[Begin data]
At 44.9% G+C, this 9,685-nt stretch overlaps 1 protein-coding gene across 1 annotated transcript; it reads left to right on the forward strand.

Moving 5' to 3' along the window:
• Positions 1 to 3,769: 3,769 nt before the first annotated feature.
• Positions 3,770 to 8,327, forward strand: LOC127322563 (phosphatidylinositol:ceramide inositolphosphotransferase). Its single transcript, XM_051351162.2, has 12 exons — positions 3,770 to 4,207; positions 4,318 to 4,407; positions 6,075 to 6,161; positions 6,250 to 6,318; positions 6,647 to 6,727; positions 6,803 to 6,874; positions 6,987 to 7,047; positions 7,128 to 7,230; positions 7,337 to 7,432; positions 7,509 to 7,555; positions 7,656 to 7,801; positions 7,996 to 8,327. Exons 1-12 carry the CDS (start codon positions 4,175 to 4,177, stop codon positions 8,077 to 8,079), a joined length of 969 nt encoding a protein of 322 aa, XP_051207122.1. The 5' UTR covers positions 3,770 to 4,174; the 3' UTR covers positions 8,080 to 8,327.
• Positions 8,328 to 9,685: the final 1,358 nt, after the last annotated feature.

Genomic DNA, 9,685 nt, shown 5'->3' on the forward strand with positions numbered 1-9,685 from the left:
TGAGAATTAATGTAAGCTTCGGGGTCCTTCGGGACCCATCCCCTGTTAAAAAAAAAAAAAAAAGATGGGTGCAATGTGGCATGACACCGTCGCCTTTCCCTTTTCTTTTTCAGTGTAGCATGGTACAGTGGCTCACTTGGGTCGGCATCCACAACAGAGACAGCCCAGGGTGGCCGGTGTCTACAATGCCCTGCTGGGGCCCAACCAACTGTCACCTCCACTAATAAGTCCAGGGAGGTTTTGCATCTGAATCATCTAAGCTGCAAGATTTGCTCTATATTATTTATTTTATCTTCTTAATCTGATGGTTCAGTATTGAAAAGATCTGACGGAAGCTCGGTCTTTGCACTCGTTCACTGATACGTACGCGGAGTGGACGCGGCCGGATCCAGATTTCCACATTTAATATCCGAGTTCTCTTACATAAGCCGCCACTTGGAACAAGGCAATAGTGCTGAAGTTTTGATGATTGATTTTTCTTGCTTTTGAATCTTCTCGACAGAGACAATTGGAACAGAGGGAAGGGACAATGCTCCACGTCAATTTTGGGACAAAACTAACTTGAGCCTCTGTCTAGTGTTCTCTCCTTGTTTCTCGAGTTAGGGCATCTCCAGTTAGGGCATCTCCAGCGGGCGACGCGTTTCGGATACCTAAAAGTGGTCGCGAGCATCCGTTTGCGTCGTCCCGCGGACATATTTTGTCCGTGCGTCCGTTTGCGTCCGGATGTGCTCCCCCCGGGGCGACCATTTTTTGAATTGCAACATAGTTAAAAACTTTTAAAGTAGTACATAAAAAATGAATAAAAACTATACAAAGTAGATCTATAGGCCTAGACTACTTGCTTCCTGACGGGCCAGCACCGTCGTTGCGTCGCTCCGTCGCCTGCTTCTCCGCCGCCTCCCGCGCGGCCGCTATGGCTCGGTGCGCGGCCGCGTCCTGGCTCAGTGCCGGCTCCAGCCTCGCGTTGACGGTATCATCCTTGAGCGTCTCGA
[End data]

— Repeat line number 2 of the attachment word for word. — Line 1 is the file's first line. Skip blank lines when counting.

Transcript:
Moving 5' to 3' along the window: